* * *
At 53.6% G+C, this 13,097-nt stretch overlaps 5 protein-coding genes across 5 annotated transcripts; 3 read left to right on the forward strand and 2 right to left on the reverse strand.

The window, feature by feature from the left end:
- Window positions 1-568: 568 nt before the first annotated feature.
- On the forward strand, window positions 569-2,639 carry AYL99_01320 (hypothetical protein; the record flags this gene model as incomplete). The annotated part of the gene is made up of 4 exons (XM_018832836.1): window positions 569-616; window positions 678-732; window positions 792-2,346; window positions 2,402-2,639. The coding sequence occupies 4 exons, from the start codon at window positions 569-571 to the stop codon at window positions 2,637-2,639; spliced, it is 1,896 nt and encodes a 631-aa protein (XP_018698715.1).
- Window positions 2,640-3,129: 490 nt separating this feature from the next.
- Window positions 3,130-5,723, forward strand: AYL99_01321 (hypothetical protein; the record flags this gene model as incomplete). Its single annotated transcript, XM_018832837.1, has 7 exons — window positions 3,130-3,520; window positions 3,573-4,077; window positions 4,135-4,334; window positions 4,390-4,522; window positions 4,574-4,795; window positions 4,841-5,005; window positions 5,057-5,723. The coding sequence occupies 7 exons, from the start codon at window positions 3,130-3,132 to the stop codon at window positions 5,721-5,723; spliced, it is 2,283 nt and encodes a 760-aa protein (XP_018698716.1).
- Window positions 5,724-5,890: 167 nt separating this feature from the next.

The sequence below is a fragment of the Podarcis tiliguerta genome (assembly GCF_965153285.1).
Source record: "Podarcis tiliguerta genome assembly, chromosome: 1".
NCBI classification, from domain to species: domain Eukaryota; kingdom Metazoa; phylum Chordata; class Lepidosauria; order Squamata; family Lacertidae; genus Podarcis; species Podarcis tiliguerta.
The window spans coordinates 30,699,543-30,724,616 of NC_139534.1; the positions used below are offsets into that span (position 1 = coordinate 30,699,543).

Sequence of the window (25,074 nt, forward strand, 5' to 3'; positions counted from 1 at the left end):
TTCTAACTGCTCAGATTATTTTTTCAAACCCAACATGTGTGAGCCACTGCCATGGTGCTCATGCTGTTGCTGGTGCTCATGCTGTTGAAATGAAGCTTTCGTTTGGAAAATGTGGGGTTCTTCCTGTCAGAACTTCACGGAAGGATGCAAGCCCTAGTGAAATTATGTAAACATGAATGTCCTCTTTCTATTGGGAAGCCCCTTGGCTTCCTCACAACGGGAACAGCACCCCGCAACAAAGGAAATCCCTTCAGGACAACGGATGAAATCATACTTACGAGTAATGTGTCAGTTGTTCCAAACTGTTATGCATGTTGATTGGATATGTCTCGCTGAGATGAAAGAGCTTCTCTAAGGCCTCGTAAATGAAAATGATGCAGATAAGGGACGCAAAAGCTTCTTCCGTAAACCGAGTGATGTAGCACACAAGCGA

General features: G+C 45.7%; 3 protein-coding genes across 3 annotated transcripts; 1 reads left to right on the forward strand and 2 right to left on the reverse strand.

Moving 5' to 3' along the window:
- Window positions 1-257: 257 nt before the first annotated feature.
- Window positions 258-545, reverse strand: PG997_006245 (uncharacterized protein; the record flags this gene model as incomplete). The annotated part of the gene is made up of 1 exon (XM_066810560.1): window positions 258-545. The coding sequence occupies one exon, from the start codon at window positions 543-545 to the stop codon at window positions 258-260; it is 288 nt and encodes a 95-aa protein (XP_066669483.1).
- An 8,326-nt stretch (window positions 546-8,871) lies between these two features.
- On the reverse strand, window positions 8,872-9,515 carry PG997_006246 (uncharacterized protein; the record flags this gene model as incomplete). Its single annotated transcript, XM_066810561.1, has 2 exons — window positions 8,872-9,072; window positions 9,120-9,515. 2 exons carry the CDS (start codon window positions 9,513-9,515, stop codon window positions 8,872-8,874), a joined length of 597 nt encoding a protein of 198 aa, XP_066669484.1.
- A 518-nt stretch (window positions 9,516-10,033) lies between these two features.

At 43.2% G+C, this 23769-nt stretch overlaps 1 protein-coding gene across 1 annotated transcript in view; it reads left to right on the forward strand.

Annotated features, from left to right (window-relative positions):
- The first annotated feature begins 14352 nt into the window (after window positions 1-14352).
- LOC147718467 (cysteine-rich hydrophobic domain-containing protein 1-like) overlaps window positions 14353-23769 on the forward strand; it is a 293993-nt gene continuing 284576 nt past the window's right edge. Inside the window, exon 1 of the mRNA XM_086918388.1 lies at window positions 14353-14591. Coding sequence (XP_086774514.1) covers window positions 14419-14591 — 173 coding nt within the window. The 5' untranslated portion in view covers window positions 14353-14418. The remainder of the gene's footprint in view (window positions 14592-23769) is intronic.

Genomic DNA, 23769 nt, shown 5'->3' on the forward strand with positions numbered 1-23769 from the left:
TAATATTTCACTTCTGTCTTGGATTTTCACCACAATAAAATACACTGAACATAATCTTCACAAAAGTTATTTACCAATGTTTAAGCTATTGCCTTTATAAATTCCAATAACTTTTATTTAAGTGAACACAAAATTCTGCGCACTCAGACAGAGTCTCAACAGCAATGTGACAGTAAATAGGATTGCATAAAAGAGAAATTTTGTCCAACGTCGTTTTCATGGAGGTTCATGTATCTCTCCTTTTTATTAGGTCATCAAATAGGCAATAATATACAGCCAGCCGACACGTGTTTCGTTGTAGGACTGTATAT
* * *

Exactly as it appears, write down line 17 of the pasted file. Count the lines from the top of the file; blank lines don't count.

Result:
- Window positions 258-545, reverse strand: PG997_006245 (uncharacterized protein; the record flags this gene model as incomplete). The annotated part of the gene is made up of 1 exon (XM_066810560.1): window positions 258-545. The coding sequence occupies one exon, from the start codon at window positions 543-545 to the stop codon at window positions 258-260; it is 288 nt and encodes a 95-aa protein (XP_066669483.1).